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|Dura Pharmaceuticals, Inc. v. Broudo|
|Argued January 12, 2005|
Decided April 19, 2005
|Full case name||Dura Pharmaceuticals, Inc., et al. v. Broudo et al.'|
|Citations||544 U.S. 336 (more)|
|Prior||339 F.3d 933 (9th Cir. 2003)|
|An inflated purchase price will not by itself constitute or proximately cause the relevant economic loss needed to allege and prove "loss causation."|
|Majority||Breyer, joined by unanimous|
|109 Stat. 747, 15 U.S.C. §78u-4(b)(4)|
Dura Pharmaceuticals, Inc. v. Broudo, 544 U.S. 336 (2005), is a securities fraud decision by the Supreme Court of the United States, holding that an inflated purchase price will not by itself constitute or proximately cause the relevant economic loss needed to allege and prove "loss causation."
Respondents are individuals who bought stock in Dura Pharmaceuticals, on the public securities market between April 15, 1997, and February 24, 1998.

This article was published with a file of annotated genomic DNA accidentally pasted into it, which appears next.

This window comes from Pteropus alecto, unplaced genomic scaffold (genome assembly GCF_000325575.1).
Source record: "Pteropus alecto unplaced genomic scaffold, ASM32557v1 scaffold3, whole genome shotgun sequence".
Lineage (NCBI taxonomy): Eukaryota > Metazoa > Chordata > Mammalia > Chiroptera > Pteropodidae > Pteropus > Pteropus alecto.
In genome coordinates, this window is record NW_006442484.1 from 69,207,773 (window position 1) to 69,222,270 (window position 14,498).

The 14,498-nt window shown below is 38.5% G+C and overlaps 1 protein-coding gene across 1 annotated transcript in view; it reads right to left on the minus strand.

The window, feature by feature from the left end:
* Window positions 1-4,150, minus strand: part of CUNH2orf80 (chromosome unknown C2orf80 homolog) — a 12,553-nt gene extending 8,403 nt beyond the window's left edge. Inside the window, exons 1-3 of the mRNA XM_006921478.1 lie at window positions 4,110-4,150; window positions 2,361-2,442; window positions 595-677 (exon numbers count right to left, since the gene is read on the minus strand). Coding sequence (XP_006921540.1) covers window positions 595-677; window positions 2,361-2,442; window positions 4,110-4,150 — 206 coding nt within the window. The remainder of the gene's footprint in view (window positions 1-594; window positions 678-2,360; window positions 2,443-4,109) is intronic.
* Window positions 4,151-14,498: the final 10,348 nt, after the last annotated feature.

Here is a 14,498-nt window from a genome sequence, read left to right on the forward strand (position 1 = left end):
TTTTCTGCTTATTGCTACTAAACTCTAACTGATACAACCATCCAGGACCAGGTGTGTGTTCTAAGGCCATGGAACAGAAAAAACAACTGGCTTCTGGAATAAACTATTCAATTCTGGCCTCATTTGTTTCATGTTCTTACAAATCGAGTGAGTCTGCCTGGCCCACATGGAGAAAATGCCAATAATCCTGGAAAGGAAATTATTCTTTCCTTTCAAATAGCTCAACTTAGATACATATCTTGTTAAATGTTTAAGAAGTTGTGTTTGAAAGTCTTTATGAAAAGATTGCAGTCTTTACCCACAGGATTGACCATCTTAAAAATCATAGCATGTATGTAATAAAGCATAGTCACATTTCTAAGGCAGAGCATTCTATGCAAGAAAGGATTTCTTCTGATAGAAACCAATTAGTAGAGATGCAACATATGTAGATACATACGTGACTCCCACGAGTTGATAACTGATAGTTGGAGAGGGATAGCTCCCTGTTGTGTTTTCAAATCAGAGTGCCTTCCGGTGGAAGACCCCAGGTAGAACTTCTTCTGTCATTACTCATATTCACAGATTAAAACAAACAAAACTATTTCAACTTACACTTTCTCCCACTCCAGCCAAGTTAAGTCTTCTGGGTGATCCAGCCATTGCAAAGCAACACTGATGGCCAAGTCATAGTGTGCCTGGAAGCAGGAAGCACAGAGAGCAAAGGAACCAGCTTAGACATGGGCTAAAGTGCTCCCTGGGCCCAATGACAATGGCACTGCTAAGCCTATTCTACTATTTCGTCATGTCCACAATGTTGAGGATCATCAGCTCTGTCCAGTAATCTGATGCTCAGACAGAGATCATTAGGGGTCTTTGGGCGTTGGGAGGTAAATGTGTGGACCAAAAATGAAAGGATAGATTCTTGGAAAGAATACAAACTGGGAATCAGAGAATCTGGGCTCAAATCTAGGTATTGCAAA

The District Court dismissed the complaint. In respect to the plaintiffs' drug-profitability claim, it held that the complaint failed adequately to allege an appropriate state of mind, i.e., that defendants had acted knowingly, or the like. In respect to the plaintiffs' spray device claim, it held that the complaint failed adequately to allege "loss causation."
The Court of Appeals for the Ninth Circuit reversed. In the portion of the court's decision now before us--the portion that concerns the spray device claim--the Circuit held that the complaint adequately alleged "loss causation." The Circuit wrote that "plaintiffs establish loss causation if they have shown that the price on the date of purchase was inflated because of the misrepresentation." 339 F. 3d, at 938 (emphasis in original; internal quotation marks omitted). It added that "the injury occurs at the time of the transaction." Ibid. Since the complaint pleaded "that the price at the time of purchase was overstated," and it sufficiently identified the cause, its allegations were legally sufficient. Ibid.
Because the Ninth Circuit's views about loss causation differ from those of other Circuits that have considered this issue, we granted Dura's petition for certiorari.